THE FIRST DECADE
The American Postal Workers Union ( APWU) met for its first biennial convention at the Rivergate Convention Center, New Orleans, Louisiana, August 12-16, 1972. The new union was born out of eighty-one years of trial and error, of inter- and intra-union conflict, and of persistent battles for union recognition. A new era of postal employer-employee relations lay before the nascent union that represented the first significant experiment at collective bargaining on economic issues in federal employment. The President of the APWU, elected by referendum, was Francis S. Filbey, former President of the United Federation of Postal Clerks, and the General Executive Vice President was David Silvergleid, former President of the National Postal Union. Owen Schoon, Secretary-Treasurer of the United Federation, became the Secretary-Treasurer of the APWU, and the Presidents of the three craft unions assumed the presidencies of their respective craft divisions within the APWU.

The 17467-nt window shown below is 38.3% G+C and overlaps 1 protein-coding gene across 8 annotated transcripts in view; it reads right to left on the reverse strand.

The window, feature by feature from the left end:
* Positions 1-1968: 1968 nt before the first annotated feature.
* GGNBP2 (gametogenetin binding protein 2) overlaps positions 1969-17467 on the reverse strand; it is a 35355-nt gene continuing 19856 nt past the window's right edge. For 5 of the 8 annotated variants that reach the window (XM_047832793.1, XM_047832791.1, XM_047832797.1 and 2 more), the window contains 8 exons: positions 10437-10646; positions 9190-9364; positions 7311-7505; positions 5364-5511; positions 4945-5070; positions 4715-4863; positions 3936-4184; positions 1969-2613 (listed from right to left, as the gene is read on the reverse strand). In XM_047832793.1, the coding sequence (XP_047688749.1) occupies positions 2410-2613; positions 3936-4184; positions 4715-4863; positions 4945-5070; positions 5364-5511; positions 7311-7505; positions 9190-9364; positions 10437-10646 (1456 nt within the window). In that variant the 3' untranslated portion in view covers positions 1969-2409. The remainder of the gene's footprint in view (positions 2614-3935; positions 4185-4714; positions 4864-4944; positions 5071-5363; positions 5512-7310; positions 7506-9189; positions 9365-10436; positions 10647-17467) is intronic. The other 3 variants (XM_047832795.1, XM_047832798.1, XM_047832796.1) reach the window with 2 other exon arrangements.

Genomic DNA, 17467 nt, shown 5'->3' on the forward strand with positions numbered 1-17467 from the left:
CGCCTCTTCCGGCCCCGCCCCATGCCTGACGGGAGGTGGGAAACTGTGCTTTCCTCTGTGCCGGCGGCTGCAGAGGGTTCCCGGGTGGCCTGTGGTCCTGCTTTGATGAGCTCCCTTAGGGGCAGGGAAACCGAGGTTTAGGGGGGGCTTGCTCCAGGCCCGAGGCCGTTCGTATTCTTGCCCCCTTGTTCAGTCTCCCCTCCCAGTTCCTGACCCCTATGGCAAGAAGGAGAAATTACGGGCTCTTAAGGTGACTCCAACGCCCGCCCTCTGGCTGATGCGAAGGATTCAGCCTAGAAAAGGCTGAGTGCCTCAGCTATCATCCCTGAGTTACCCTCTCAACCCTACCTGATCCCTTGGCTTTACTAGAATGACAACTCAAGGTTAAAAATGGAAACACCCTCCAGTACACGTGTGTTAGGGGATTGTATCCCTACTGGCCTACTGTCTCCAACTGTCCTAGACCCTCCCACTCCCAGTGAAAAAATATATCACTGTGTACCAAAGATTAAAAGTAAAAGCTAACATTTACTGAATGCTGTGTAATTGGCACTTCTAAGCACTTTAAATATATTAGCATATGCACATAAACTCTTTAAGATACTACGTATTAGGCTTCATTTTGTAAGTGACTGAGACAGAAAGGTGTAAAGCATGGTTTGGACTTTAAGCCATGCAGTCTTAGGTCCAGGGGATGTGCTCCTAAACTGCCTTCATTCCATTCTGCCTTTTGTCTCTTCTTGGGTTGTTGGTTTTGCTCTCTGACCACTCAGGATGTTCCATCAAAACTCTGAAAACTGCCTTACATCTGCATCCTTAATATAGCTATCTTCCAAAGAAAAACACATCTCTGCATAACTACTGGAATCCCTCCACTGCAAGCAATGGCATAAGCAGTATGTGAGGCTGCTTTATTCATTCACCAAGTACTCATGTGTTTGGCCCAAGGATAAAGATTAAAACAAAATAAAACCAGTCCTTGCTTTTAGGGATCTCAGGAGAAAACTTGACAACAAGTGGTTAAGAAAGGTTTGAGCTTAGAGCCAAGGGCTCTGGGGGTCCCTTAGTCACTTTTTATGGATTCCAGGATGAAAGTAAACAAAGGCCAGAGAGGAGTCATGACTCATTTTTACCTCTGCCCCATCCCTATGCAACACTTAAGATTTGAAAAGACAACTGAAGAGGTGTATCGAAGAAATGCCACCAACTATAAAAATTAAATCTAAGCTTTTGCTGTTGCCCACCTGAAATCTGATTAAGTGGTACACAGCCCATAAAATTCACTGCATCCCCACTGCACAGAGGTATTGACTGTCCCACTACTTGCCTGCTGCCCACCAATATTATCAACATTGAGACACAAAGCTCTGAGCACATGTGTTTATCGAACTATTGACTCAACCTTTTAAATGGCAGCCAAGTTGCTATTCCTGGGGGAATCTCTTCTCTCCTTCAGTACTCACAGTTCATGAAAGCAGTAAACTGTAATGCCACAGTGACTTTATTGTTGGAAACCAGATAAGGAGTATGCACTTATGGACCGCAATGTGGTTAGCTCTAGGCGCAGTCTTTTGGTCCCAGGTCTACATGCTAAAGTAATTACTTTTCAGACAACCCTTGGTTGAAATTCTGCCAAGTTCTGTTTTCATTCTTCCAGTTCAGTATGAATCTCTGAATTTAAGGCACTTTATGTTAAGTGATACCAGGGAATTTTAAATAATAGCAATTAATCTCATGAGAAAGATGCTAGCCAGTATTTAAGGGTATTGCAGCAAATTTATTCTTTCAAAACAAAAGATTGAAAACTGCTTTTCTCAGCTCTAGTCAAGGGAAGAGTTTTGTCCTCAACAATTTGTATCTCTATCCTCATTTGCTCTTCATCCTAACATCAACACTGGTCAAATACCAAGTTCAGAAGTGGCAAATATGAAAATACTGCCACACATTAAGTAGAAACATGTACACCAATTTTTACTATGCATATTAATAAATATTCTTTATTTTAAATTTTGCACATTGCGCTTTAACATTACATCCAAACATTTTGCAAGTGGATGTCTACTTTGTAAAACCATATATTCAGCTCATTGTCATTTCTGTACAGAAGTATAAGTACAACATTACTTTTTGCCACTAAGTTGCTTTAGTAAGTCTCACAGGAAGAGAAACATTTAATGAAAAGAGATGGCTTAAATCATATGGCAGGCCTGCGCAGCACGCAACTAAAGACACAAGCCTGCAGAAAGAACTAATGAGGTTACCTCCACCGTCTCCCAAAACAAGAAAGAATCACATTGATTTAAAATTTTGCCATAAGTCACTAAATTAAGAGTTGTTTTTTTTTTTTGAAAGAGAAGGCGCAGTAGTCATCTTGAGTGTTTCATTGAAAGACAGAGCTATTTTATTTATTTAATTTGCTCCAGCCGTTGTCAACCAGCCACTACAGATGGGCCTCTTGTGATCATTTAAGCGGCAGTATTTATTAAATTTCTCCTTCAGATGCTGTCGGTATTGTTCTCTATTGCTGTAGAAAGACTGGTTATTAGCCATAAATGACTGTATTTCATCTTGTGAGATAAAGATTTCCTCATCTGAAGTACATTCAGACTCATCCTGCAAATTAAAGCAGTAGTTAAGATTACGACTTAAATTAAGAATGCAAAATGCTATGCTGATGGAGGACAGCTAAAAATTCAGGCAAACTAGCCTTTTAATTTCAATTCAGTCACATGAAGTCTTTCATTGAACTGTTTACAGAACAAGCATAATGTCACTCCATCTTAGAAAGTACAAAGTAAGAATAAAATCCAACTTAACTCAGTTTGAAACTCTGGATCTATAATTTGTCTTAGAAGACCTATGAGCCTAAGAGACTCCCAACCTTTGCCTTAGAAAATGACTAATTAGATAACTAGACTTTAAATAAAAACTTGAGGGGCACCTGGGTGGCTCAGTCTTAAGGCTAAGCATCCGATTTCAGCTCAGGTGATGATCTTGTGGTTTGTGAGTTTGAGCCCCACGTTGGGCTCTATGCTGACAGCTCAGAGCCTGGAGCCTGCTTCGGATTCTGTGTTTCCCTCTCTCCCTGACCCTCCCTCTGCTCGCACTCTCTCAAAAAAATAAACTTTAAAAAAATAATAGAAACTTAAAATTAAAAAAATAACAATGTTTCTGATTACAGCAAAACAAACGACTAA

Five out of six of the APWU's top officers and thirty-five members of the forty-eight-person Executive Board were from the craft union tradition. It was not altogether certain that the craft and industrial factions would be able to get along with each other. When President Filbey called the 1972 convention to order, the craft unions were the dominant faction. But the inclusion of 80,000 members of the National Postal Union out of a total of 300,000 members, created an unresolved tension within the organization. It was not until 1980 that a slate of NPU candidates defeated craft candidates for the top positions in the APWU.
The eventual triumph of the NPU faction was perhaps inevitable. The politics of the craft unions were based primarily on the manipulation of